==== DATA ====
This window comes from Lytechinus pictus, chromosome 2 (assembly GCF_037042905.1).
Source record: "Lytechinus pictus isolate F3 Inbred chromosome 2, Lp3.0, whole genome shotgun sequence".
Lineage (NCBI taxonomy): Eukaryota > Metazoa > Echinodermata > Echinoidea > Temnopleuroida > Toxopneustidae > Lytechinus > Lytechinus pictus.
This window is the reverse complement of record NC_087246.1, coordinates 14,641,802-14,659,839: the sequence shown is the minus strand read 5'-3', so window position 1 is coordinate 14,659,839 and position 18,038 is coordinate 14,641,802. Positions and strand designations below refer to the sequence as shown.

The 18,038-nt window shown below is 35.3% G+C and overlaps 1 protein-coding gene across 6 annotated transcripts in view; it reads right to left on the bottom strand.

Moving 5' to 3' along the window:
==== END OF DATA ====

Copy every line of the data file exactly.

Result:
This window comes from Lytechinus pictus, chromosome 2 (assembly GCF_037042905.1).
Source record: "Lytechinus pictus isolate F3 Inbred chromosome 2, Lp3.0, whole genome shotgun sequence".
Lineage (NCBI taxonomy): Eukaryota > Metazoa > Echinodermata > Echinoidea > Temnopleuroida > Toxopneustidae > Lytechinus > Lytechinus pictus.
This window is the reverse complement of record NC_087246.1, coordinates 14,641,802-14,659,839: the sequence shown is the minus strand read 5'-3', so window position 1 is coordinate 14,659,839 and position 18,038 is coordinate 14,641,802. Positions and strand designations below refer to the sequence as shown.

The 18,038-nt window shown below is 35.3% G+C and overlaps 1 protein-coding gene across 6 annotated transcripts in view; it reads right to left on the bottom strand.

Moving 5' to 3' along the window: